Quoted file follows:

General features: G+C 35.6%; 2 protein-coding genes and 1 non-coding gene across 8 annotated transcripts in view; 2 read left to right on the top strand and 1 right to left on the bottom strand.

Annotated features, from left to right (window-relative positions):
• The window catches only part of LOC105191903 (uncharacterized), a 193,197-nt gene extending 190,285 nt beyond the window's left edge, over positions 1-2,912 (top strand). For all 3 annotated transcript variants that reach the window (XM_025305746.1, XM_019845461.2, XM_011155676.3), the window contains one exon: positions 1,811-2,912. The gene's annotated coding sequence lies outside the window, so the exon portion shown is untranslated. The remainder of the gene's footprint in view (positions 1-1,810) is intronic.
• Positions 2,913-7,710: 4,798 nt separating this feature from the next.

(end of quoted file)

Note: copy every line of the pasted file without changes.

General features: G+C 35.6%; 2 protein-coding genes and 1 non-coding gene across 8 annotated transcripts in view; 2 read left to right on the top strand and 1 right to left on the bottom strand.

Annotated features, from left to right (window-relative positions):
• The window catches only part of LOC105191903 (uncharacterized), a 193,197-nt gene extending 190,285 nt beyond the window's left edge, over positions 1-2,912 (top strand). For all 3 annotated transcript variants that reach the window (XM_025305746.1, XM_019845461.2, XM_011155676.3), the window contains one exon: positions 1,811-2,912. The gene's annotated coding sequence lies outside the window, so the exon portion shown is untranslated. The remainder of the gene's footprint in view (positions 1-1,810) is intronic.
• Positions 2,913-7,710: 4,798 nt separating this feature from the next.